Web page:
Culture

Creativity and Innovation in Secondary Education

Guest post by Brian Pickering

What can secondary schools do to build a learning environment that fosters creativity and innovation?

Seven years ago, the leadership team at Contoocook Valley Regional High School, or ConVal, set off on a mission to answer this question. The goal was to guarantee all students the opportunity for academic and social support, as well as learning extensions and enrichment. (more…)

Redefining the High School Experience: A Trauma-Informed Approach

Guest post by Deborah Moya

What makes ABQ Charter Academy (ABQCA) different from any traditional high school or charter school? I believe our mission statement says it all: “The mission of ABQ Charter Academy is to redefine the high school experience.” Many of our scholars have had very negative experiences in traditional high schools. They seek to find a place where they belong, and we offer an environment that is centered on each individual scholar and their unique differences.  (more…)

5 Ways to Create a Supportive School Community

Guest post by Nathan Boyd

One of the most important lessons I have learned as a school principal is that children need to be in a relaxed state of mind in order to perform at their full potential. If students’ physical and emotional needs are not being met, their minds will not be ready to engage. Sounds obvious, right? Actually, creating the right conditions for students to learn is one of the biggest challenges for us as educators, because so many factors are beyond our immediate control. (more…)

Using Feedback to Foster a Collaborative Campus Culture

Guest post by Melissa King-Knowles

When I was a teacher, I started using feedback looping processes to survey my high school students about particular units and methods of assessment. I asked what they liked and didn’t like and sought input on my teaching practice. With their brutal (ahem, I mean beautiful) honesty, students brought me to my knees on a couple of occasions. (more…)

That’s a Wrap for this Year’s National Principals Month

 Our month-long celebration of National Principals Month has concluded and schools across the country took the opportunity to say “thank you” to their principals in really meaningful ways.

Video Contest

One way was through the student video contest, which challenged students to create fun short videos telling us why they love their principal. This year’s winners are: (more…)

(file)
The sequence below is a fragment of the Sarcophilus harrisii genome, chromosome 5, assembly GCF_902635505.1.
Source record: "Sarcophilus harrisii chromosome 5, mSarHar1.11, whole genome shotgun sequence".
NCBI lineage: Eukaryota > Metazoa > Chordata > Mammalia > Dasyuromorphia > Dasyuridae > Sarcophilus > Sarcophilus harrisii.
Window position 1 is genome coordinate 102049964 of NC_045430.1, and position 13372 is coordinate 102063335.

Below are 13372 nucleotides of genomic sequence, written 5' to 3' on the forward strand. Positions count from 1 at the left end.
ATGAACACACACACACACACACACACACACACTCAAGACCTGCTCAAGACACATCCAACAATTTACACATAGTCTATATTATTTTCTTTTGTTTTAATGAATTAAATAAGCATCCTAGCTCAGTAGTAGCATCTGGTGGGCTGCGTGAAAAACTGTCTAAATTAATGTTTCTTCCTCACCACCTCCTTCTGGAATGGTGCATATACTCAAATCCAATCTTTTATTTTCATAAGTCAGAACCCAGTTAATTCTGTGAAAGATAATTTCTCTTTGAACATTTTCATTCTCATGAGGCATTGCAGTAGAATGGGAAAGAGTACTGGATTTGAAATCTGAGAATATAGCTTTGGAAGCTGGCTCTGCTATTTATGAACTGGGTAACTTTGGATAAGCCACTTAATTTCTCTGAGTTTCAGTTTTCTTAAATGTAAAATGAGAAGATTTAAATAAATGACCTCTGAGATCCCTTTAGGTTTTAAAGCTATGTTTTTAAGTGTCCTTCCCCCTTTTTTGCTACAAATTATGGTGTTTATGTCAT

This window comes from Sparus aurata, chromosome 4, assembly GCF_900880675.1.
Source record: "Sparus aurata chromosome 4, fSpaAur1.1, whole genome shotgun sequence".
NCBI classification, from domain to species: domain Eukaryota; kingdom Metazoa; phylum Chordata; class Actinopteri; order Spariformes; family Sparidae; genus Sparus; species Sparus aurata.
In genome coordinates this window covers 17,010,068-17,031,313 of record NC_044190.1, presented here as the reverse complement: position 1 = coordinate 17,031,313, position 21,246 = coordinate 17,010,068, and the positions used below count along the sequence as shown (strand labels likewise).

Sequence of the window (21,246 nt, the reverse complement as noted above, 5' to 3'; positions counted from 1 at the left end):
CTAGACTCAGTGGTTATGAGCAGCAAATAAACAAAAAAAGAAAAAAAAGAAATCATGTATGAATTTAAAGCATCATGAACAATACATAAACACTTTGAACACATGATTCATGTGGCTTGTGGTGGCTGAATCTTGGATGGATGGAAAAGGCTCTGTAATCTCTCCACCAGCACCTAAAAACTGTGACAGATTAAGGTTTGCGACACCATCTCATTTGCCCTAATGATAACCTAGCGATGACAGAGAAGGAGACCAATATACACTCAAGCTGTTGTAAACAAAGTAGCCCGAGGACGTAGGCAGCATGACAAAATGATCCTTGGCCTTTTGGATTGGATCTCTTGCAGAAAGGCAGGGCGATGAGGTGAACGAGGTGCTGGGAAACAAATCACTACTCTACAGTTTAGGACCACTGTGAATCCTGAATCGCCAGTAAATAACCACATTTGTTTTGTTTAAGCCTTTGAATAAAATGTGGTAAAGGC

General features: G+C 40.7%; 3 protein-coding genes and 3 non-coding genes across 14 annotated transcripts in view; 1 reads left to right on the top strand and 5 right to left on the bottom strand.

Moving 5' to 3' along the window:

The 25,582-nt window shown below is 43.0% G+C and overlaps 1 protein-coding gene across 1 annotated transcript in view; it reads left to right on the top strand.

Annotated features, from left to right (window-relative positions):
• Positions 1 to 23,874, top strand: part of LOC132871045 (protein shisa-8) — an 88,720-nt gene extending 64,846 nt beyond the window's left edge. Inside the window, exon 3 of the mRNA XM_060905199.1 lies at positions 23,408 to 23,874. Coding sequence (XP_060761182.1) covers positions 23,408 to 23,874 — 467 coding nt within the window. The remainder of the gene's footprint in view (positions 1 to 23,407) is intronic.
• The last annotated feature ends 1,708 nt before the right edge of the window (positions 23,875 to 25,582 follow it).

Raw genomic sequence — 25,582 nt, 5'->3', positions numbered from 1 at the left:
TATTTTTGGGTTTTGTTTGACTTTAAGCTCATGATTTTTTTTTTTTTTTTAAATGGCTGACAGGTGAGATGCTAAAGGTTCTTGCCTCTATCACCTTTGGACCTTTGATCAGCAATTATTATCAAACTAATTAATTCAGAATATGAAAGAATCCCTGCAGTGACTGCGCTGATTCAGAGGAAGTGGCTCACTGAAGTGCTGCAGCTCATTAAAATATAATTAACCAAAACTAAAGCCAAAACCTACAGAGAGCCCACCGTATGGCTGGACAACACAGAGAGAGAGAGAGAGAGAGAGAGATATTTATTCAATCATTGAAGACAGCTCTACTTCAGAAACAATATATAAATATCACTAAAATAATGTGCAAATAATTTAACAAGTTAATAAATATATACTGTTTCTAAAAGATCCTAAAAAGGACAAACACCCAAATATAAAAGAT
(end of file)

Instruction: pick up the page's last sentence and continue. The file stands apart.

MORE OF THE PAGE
Get Ready for National Principals Month

Next to classroom instruction, the role of an effective school leader is crucial to the success of a school and its students. That’s why NASSP, the National Association of Elementary School Principals, and the American Federation of School Administrators have designated October as National Principals Month to honor principals nationwide. (more…)

Positive School Culture: Make It the Principle

Guest post by Lizzie Sider

Lizzie Sider is an 18-year-old singer/songwriter born and raised in Boca Raton, FL. She is also the founder of the bully prevention foundation Nobody Has The Power To Ruin Your Day, through which she has personally visited over 350 schools with her original bully prevention assembly. In her post below, Lizzie offers principals some observations related to the importance of promoting a positive school culture. Lizzie’s endeavor highlights key values all global change ambassadors should possess, including promoting awareness/perspectives and empathetic action. (more…)

Tell us Why #TogetherIsBetter

In education, we rarely achieve success on our own. In fact, as school leaders, we do our best work when we share our goals and empower those around us to get there. (more…)

Celebrate National Principals Month

As we all know, principal leadership is an essential fuel within schools that ultimately determines optimal student and school performance and success. But we also know that principals and the work they do in schools around the country are too often overlooked. (more…)

Fifty Years in the Making

By Stuart A. Singer, author of The Algebra Miracle

At first glance it seemed like an unlikely place for an extended philosophical discussion of education. Then again perhaps it was the perfect setting for teachers, young and old, to gain an appreciation for the potential lifelong impact of their classrooms and consequently the heavy responsibility that possible outcome brings with it.

And to think it was supposed to be simply a 50-year high school reunion.

Oldies but goodies